Gold loan curbs are because of risk concentration: RBI

RBI Governor Duvvuri Subbarao said the moves to restrict non-banking finance companies (NBFCs) lending against gold was because the RBI was witnessing a "concentration risk". He said the move was not motivated by the business model or activities of certain specific companies.

The concern arose because of systemic instabilities that could potentially arise on account of this concentration risk. "To avoid a concentration risk and systemic instability we have taken these measures," he said.

The RBI, in its 17 April policy, clamped down on banks lending to NBFCs who were funding gold loans. Banks have been asked to reduce their exposure ceiling in a single NBFC having gold loans to the extent of 50 percent or more of its total financial assets from 10 percent to 7.5 percent of the bank's capital funds.

The RBI clamped down on banks lending to NBFCs who were funding gold. loans.

Banks should also have an internal sub-limit on their aggregate exposure to all such NBFCs having gold loans to the extent of 50 percent or more of their total financial assets taken together, RBI said. "The rapid expansion of such NBFCs has led to their increased dependence on public funds, including bank finance," the RBI said in its policy statement.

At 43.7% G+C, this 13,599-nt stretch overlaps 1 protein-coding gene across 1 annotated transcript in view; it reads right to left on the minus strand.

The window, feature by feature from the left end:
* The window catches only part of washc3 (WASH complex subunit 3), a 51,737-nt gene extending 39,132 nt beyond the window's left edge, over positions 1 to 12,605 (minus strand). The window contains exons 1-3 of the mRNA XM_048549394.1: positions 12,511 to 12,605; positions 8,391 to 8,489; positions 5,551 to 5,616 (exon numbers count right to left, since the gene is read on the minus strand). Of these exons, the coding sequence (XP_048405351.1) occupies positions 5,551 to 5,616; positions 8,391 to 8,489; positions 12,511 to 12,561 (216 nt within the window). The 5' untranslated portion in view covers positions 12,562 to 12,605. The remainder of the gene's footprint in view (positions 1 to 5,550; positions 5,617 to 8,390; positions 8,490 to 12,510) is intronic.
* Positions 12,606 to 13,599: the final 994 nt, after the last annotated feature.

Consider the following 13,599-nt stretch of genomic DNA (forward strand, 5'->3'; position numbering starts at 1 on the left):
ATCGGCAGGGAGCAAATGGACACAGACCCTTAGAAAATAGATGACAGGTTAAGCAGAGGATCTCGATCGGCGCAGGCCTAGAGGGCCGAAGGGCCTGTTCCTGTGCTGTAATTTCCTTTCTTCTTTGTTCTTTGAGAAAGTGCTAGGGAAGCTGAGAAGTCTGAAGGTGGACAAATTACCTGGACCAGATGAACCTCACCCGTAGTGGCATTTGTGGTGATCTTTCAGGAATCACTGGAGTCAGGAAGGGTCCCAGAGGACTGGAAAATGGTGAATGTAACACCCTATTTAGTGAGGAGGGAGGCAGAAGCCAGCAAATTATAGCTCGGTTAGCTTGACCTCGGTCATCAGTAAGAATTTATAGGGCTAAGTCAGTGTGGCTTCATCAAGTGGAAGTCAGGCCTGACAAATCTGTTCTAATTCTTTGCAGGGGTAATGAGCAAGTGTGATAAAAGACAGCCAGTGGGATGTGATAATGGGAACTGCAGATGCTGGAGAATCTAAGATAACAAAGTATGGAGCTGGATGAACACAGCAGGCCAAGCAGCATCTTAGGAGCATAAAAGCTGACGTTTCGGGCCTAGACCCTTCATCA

The central bank has also constituted a working group to examine issues relating to lending by NBFCs against gold, including their sources of funds for such loans and borrowings from the banking system.

RBI Deputy Governor Anand Sinha said the gold loan NBFCs had expanded in a very rapid manner and that led to underlying risks. "The predominant business for these companies is gold and they are relying on just one product. So there is a lot of concentration risk. What we have tried to do is to bring about some stability through our measures and also take care of customer issues. That is why the fair practice code has also been strengthend."

Sinha said there was no concern on banks' direct lending against gold because banks were very diversified.

RBI said in the policy that there were complaints against some NBFCs that they were not scrupulously following proper documentation processes and know your customer (KYC) norms, among others, in order to quickly dispose of the cases relating to gold loans. Gold imports had also increased sharply, causing macroeconomic concerns. The working group set up by RBI will look into all these areas of concerns.